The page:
The ship docked in Papeete, the capital of French Polynesia, a busy little city being the primary center of government, commercial, industrial and financial services. There are 119 islands in FP with a total population of 280,000. 200,000 live on Tahiti.
French and Polynesian are the two main languages. The ties to France are strong as France provides funding for schools, medical coverage, and roads. The Polynesians have dual citizenship with France and many young people go to France for more advanced university studies.
I expected Tahiti to be touristy with big hotels and was pleasantly surprised that it is not. Our tour covered about 1/3 of the island along the coast and we saw only a few small hotels. The locals live mostly in one story bungalows with nice sized lots. They don’t sell their houses or land, instead passing them from one generation to the next.
There are only 13 letters in the Polynesian alphabet and all vowels are pronounced as a separate syllable. For instance, the name of the international airport is Faa’a but has three syllables and is pronounced Fah-ah-ah.
Each of us was given a very fragrant flower to put behind our ear as we disembarked. The Polynesian women really do wear these colorful dresses every day – I always thought they were for show. The different patterns are just beautiful and the cotton is fine and light. We went into a fabric store and I was tempted to purchase some but cannot sew very well.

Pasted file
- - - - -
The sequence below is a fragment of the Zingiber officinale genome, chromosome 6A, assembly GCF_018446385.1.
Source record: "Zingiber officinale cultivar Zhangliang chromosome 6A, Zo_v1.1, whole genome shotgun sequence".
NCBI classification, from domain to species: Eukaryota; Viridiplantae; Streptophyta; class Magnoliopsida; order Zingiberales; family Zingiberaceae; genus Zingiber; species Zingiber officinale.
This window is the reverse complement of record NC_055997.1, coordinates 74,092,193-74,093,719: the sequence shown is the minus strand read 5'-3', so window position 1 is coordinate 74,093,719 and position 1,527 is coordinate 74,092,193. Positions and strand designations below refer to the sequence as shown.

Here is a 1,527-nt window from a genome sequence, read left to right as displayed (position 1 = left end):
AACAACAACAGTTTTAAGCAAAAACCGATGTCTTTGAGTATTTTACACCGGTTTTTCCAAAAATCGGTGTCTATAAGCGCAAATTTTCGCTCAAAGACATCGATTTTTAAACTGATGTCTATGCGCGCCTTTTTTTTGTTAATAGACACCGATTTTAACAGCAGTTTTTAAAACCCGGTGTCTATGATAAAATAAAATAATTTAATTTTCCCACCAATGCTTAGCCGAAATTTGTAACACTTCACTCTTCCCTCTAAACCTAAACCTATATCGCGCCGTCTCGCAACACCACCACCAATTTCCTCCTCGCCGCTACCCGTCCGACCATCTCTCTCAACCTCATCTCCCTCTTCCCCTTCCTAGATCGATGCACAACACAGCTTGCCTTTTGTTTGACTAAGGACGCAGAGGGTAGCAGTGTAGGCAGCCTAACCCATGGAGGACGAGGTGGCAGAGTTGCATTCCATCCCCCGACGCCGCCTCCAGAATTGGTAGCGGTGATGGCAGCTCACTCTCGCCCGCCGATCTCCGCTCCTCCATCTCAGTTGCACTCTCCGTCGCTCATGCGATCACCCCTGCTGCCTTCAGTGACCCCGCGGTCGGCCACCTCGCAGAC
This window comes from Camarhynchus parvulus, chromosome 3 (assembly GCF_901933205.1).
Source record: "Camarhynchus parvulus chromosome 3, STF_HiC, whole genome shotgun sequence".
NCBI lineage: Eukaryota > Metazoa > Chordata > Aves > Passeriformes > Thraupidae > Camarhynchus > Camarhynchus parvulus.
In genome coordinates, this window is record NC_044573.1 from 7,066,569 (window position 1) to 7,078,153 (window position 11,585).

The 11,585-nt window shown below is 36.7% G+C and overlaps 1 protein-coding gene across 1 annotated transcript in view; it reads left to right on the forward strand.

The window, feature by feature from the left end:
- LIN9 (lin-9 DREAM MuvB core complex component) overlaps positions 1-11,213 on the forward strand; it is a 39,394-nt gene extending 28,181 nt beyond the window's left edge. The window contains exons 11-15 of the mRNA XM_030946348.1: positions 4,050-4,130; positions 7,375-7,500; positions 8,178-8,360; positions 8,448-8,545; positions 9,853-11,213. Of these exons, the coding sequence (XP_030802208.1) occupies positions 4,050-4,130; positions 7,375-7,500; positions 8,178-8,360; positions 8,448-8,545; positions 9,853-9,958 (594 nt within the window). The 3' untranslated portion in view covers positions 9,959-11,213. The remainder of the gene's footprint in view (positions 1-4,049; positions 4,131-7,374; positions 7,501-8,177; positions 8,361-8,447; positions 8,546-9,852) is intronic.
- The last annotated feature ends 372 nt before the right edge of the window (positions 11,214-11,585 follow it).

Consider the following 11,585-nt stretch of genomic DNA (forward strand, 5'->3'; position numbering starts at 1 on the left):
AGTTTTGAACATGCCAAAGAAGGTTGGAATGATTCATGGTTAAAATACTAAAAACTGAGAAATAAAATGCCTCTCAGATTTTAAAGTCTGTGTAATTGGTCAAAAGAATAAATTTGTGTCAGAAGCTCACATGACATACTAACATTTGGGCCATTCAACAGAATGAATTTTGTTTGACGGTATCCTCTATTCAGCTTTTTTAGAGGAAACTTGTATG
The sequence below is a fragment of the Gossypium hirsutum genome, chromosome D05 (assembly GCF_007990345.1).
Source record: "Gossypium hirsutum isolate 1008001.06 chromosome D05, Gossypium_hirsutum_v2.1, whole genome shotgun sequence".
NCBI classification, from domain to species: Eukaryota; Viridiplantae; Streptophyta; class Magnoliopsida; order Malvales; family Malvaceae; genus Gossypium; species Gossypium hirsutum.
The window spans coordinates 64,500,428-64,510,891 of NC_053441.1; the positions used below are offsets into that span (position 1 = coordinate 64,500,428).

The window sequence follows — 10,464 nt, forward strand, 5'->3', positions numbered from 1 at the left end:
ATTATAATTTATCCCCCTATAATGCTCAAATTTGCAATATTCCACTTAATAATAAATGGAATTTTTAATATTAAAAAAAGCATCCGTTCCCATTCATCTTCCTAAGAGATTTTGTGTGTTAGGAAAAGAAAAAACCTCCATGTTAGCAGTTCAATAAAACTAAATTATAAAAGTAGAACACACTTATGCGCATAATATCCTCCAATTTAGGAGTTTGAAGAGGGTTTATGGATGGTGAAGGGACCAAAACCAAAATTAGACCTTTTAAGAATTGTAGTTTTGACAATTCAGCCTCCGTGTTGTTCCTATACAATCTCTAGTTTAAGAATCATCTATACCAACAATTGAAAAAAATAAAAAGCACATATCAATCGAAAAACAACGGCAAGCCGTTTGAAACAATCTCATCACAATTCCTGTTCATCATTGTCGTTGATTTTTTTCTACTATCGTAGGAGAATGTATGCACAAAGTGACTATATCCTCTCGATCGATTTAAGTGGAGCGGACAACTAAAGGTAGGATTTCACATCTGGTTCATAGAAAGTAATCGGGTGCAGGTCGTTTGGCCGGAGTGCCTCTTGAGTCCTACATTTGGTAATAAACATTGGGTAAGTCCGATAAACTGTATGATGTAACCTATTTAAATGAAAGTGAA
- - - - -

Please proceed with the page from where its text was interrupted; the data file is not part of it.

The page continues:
Behind the tour busses is the very center of Papeete. Unfortunately we didn’t have good weather and after a while it became completely overcast with rain off and on. Supposedly August and September are the driest months. The rainy season begins in November and for several months is unbearably humid and hot. It was pretty comfortable for us on this day.
Our tour took us from Papeete in the north to Taravao on the southeast part of Tahiti Nui. Our tour guide, Tracy, was excellent. She is originally from England but married a Polynesian 25 years ago. We first went to the Museum of Tahiti and learned about the culture and history of the islands.
Next was Marae Arahurahu, considered to be one of the region’s most significant ancient temples.
Part of our tour included a visit to the private gardens of this lady and her husband. This was an amazing property on the ocean. The owner never introduced herself but she showed us many trees and flowers and focused on their medicinal uses.
The husband is originally from Great Britain and sailed here in the 1960’s. His boat broke down and while waiting for parts he met his wife, above. They have a well known restaurant on the island which must be very successful to afford this property. The home and gardens was originally built by the English writer, Robert Keibel.
The bit of land you see across the water is Tahiti Iti.
This fruit called Noni is supposedly good for snoring.
Looking in through the double wide doors that opened to the pool and ocean
We were all given some tastes of fruits grown in the gardens. The purple one is a type of apple where you don’t eat the peeling because it’s impossible to chew up and swallow. I know.
Tahiti has flowers growing everywhere. I wonder what the difference is in the climate to Puerto Vallarta because although there are many flowers there, Tahiti has so many more. There are also fruit trees everywhere you look and many locals have fruit stands in front of the houses.
It was raining at the Mara’a Fern Grotto Caves. The water is a beautiful emerald green.
Sailing away from Tahiti. Next stop Moorea.